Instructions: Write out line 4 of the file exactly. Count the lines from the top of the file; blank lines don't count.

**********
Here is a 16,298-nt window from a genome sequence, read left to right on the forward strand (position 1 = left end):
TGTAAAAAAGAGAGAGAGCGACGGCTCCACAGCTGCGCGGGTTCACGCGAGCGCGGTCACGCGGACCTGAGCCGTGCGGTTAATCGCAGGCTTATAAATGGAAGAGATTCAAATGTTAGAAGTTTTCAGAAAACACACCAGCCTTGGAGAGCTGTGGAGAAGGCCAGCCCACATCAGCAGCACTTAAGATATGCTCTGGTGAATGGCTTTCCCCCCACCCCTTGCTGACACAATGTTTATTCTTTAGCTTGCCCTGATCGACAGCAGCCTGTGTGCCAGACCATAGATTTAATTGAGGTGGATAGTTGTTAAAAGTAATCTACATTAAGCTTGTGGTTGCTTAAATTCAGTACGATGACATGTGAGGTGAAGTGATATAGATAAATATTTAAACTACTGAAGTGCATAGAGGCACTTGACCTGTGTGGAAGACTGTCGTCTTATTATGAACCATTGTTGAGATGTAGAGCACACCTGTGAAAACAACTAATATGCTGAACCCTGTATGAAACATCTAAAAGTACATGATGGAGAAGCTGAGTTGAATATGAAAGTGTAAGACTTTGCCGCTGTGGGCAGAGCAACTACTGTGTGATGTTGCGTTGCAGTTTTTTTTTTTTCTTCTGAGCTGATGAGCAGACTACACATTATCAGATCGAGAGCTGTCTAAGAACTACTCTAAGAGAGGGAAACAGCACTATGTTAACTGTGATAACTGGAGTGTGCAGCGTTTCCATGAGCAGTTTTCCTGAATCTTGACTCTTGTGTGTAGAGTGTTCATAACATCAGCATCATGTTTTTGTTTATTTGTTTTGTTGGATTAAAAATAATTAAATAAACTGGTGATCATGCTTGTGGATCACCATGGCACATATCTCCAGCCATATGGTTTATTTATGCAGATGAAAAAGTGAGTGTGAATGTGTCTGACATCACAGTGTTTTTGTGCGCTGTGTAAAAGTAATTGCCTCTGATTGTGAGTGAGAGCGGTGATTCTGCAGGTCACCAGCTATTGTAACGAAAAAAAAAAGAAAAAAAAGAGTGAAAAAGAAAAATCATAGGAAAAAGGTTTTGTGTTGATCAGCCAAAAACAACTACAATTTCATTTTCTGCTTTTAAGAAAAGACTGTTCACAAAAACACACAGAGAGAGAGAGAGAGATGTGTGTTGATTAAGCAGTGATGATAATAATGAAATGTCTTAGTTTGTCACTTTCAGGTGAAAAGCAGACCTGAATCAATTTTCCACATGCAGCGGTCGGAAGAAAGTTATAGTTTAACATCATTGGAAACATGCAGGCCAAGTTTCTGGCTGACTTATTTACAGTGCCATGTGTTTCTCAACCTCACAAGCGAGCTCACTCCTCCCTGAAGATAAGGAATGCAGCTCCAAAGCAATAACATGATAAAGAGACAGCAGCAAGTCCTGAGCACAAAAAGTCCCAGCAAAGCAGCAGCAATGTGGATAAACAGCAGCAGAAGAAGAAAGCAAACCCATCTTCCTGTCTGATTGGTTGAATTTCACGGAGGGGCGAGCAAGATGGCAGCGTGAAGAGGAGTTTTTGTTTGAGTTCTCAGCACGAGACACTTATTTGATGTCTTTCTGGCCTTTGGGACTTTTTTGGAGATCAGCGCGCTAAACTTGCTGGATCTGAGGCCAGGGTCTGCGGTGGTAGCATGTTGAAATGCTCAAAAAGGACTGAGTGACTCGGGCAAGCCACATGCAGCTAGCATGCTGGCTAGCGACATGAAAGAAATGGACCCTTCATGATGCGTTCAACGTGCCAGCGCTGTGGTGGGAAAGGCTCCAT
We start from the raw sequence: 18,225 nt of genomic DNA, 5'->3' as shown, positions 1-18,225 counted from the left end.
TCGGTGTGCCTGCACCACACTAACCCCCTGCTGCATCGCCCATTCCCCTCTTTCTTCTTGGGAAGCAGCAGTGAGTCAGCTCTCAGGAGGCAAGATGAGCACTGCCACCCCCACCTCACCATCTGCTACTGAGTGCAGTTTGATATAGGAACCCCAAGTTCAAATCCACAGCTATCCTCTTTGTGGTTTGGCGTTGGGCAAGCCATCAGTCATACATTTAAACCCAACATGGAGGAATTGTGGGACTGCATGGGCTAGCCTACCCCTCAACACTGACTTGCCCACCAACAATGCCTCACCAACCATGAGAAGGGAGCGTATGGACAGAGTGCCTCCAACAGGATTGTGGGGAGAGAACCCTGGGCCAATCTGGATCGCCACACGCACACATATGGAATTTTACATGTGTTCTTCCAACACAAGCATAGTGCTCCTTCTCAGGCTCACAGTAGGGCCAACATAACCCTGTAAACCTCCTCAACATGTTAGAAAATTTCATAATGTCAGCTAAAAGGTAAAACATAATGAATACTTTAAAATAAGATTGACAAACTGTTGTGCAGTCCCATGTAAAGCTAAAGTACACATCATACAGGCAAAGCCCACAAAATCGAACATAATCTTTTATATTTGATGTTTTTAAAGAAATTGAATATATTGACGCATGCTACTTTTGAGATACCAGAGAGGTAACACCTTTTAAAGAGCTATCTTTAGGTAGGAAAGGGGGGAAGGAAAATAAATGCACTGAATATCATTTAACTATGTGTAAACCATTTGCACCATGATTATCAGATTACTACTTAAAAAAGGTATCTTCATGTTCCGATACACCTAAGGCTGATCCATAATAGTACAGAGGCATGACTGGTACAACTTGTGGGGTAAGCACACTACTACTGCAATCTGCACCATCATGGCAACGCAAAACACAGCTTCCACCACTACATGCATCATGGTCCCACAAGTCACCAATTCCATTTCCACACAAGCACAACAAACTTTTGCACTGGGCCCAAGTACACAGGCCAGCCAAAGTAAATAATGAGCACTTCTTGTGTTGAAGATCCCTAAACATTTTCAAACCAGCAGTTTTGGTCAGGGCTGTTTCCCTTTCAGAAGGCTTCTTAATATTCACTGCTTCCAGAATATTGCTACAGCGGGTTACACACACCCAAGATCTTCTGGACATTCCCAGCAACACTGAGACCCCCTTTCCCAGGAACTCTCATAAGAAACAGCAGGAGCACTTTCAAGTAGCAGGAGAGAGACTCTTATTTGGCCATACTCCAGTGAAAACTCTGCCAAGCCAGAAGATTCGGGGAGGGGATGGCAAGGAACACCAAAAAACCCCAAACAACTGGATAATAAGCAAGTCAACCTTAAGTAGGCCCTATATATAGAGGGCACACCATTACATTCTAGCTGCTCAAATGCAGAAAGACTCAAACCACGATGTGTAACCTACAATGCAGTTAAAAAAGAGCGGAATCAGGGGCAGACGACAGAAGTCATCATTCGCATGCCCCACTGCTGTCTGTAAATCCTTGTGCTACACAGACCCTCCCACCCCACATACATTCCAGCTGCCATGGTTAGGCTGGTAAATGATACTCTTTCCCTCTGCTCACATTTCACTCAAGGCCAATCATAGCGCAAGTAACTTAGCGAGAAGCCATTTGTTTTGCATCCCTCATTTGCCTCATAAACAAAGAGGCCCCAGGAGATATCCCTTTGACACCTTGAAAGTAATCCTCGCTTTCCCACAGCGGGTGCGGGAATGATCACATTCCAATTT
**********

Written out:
TCGGTGTGCCTGCACCACACTAACCCCCTGCTGCATCGCCCATTCCCCTCTTTCTTCTTGGGAAGCAGCAGTGAGTCAGCTCTCAGGAGGCAAGATGAGCACTGCCACCCCCACCTCACCATCTGCTACTGAGTGCAGTTTGATATAGGAACCCCAAGTTCAAATCCACAGCTATCCTCTTTGTGGTTTGGCGTTGGGCAAGCCATCAGTCATACATTTAAACCCAACATGGAGGAATTGTGGGACTGCATGGGCTAGCCTACCCCTCAACACTGACTTGCCCACCAACAATGCCTCACCAACCATGAGAAGGGAGCGTATGGACAGAGTGCCTCCAACAGGATTGTGGGGAGAGAACCCTGGGCCAATCTGGATCGCCACACGCACACATATGGAATTTTACATGTGTTCTTCCAACACAAGCATAGTGCTCCTTCTCAGGCTCACAGTAGGGCCAACATAACCCTGTAAACCTCCTCAACATGTTAGAAAATTTCATAATGTCAGCTAAAAGGTAAAACATAATGAATACTTTAAAATAAGATTGACAAACTGTTGTGCAGTCCCATGTAAAGCTAAAGTACACATCATACAGGCAAAGCCCACAAAATCGAACATAATCTTTTATATTTGATGTTTTTAAAGAAATTGAATATATTGACGCATGCTACTTTTGAGATACCAGAGAGGTAACACCTTTTAAAGAGCTATCTTTAGGTAGGAAAGGGGGGAAGGAAAATAAATGCACTGAATATCATTTAACTATGTGTAAACCATTTGCACCATGATTATCAGATTACTACTTAAAAAAGGTATCTTCATGTTCCGATACACCTAAGGCTGATCCATAATAGTACAGAGGCATGACTGGTACAACTTGTGGGGTAAGCACACTACTACTGCAATCTGCACCATCATGGCAACGCAAAACACAGCTTCCACCACTACATGCATCATGGTCCCACAAGTCACCAATTCCATTTCCACACAAGCACAACAAACTTTTGCACTGGGCCCAAGTACACAGGCCAGCCAAAGTAAATAATGAGCACTTCTTGTGTTGAAGATCCCTAAACATTTTCAAACCAGCAGTTTTGGTCAGGGCTGTTTCCCTTTCAGAAGGCTTCTTAATATTCACTGCTTCCAGAATATTGCTACAGCGGGTTACACACACCCAAGATCTTCTGGACATTCCCAGCAACACTGAGACCCCCTTTCCCAGGAACTCTCATAAGAAACAGCAGGAGCACTTTCAAGTAGCAGGAGAGAGACTCTTATTTGGCCATACTCCAGTGAAAACTCTGCCAAGCCAGAAGATTCGGGGAGGGGATGGCAAGGAACACCAAAAAACCCCAAACAACTGGATAATAAGCAAGTCAACCTTAAGTAGGCCCTATATATAGAGGGCACACCATTACATTCTAGCTGCTCAAATGCAGAAAGACTCAAACCACGATGTGTAACCTACAATGCAGTTAAAAAAGAGCGGAATCAGGGGCAGACGACAGAAGTCATCATTCGCATGCCCCACTGCTGTCTGTAAATCCTTGTGCTACACAGACCCTCCCACCCCACATACATTCCAGCTGCCATGGTTAGGCTGGTAAATGATACTCTTTCCCTCTGCTCACATTTCACTCAAGGCCAATCATAGCGCAAGTAACTTAGCGAGAAGCCATTTGTTTTGCATCCCTCATTTGCCTCATAAACAAAGAGGCCCCAGGAGATATCCCTTTGACACCTTGAAAGTAATCCTCGCTTTCCCACAGCGGGTGCGGGAATGATCACATTCCAATTT